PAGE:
Why Amnesty?

Why Amnesty?

Colorado Springs : CO : USA | Jul 15, 2010 at 11:22 AM PDT
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One of the most polarizing issues before the United States is that of illegal immigration. Some strongly advocate immediate deportation of all illegals; others take the diametrically opposite tack of supporting full and immediate amnesty. The rest of the country seems to be somewhere in between.

I've written articles on the damage that illegals have done to the property of Arizona ranchers, and the Sonoran Desert ecosystem; these things haven't changed, and continue to be a concern, as well as the areas of Arizona which are now off limits for recreational users due to Mexico-based drug trafficers and cartel associated violence, which seems to flow concurrently with the stream of illegals across the border.

I think it's important, at this point, to present another face to the problem. We currently have at least 12 million illegal workers in the United States. The logistics of rounding them up and deporting them is staggering. On that basis I think the pragmatism dictates some type of conditional amnesty.

For those who are seeking a better life, we should provide some type of a legal path to obtain it other than a quick dash across the border. With the high rate of unemployment currently affecting US workers, these are difficult times to endorse amnesty of any type, but frankly, I don't believe there is any other realistic course of action.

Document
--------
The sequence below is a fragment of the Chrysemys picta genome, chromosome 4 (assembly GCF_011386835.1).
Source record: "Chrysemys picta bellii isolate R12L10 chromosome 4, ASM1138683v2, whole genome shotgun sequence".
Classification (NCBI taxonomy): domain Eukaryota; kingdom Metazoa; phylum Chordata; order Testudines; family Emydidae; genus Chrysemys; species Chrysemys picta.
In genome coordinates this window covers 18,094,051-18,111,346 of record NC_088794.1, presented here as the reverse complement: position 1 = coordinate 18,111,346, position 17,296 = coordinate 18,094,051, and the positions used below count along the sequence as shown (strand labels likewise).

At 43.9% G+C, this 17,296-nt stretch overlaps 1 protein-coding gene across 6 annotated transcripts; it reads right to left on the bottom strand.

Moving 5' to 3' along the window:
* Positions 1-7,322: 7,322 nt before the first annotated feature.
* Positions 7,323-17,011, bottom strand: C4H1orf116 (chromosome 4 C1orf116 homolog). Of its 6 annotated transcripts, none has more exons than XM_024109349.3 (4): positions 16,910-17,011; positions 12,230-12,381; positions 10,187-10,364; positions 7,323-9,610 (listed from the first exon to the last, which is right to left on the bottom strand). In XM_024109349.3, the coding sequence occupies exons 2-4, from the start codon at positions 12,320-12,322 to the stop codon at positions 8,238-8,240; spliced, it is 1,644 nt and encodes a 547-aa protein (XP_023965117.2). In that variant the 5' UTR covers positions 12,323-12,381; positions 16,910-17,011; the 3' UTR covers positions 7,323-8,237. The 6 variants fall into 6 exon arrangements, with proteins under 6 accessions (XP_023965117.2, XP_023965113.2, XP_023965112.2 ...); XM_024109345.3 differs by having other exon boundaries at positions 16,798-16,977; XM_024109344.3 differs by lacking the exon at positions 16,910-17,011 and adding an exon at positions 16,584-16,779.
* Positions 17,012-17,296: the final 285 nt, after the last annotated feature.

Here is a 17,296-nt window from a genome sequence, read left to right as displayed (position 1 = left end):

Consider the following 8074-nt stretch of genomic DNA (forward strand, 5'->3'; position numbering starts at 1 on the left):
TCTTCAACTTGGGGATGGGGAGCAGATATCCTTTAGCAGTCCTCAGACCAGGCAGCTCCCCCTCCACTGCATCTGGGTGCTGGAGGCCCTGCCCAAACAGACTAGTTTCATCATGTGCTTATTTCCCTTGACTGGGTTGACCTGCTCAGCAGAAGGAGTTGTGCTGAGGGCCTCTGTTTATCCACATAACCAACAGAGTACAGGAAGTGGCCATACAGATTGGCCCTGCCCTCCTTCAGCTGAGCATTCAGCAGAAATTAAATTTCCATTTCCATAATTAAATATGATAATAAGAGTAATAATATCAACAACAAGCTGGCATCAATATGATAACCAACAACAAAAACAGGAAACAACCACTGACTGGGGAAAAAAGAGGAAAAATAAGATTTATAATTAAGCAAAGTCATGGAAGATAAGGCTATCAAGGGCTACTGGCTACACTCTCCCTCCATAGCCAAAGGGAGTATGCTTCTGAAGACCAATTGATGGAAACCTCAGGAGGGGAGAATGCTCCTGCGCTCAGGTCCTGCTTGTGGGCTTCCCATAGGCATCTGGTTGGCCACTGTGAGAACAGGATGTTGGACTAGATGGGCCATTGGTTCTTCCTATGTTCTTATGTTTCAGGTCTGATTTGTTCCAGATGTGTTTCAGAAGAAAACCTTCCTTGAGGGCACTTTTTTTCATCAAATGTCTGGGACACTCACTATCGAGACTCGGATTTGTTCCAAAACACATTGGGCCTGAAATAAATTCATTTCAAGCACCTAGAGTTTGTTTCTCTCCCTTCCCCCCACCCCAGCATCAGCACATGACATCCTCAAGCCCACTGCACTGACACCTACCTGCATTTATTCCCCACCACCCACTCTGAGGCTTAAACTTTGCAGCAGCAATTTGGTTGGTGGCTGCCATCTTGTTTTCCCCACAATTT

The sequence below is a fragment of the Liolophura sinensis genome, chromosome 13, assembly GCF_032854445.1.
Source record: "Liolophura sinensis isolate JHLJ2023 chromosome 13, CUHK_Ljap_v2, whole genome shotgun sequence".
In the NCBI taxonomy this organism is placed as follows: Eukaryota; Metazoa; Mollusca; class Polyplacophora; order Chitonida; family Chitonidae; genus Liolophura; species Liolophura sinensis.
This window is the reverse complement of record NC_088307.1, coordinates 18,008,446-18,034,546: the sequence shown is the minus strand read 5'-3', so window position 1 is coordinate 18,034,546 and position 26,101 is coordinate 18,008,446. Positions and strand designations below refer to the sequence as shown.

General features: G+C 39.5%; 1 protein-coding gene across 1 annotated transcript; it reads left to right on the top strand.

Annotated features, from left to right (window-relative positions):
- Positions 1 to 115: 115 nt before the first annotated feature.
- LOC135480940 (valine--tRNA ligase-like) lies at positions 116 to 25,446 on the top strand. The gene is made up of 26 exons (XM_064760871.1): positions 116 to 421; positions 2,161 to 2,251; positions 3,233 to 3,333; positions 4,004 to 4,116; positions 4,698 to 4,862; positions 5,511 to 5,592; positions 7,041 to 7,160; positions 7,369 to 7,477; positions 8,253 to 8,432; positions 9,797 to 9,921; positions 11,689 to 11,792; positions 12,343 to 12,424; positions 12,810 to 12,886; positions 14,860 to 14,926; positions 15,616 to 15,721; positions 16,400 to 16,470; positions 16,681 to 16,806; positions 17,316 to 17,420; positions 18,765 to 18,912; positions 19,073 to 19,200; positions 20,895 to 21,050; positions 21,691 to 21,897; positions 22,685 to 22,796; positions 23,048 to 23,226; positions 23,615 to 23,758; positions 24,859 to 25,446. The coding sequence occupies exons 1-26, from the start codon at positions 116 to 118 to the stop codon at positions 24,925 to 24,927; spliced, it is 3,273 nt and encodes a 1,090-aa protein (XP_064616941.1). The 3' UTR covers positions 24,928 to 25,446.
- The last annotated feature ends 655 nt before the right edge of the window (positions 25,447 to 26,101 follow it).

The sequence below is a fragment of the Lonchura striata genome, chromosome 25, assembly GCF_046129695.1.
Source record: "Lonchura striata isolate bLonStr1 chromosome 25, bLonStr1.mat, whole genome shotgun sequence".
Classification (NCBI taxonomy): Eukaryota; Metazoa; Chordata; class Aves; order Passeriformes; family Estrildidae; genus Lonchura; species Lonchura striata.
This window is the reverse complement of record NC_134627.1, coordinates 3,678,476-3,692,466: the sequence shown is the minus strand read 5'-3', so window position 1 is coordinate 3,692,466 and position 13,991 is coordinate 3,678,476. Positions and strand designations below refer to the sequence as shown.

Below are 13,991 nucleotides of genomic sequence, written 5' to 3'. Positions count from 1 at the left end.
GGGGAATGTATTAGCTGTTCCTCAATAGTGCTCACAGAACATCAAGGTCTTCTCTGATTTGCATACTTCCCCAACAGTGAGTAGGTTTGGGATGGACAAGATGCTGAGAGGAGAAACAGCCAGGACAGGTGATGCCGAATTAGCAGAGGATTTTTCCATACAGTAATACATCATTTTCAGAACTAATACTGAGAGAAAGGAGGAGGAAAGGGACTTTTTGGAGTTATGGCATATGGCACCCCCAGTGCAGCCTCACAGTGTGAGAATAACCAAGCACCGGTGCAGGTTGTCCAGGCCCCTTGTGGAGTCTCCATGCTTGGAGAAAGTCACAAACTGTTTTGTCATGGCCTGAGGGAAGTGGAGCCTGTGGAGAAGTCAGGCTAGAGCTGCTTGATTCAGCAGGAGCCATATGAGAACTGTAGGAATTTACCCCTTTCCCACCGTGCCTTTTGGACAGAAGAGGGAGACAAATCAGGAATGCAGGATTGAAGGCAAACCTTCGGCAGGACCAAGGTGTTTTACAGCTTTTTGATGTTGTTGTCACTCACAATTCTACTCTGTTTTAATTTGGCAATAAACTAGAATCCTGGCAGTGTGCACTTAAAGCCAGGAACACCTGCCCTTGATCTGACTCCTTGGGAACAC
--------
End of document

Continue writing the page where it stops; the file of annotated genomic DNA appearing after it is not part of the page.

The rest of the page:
Before going any farther, I'd like to state emphatically that I still support locking the borders down tight. That's the first step that must be taken before we can move any further in the search for a reasonable resolution, and the one which appears to be the major stumbling block of the current administration, is to put the cart before the horse, and, ironically, emulate Ronald Reagan by declaring amnesty without securing the borders, which is bacically what brought us to where we are now.

I'd support a path to citizenship as long as it included a) learning English, b) US History 101, and c) some form of community service/military service. It would also be contingent on a clean criminal record, both in Mexico and in the US. Anyone who by choice or by actions, was unable to meet these criteria would be deported.

Any form of amnesty would also have to wait until after all the current legal applicants from any country, were processed.

I would support a guest worker program for immigrants who have no criminal record, and have a US sponsor, either corporate or private, with very strict quotas based on the current US unemployment rate. It would have a hard ceiling of 10%, after which, no additional guest worker visas would be granted.

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Marianne Louise, Steve Hoke, and Dennis Eggers
Hardy Wright is based in Colorado Springs, Colorado, United States of America, and is an Anchor on Allvoices.
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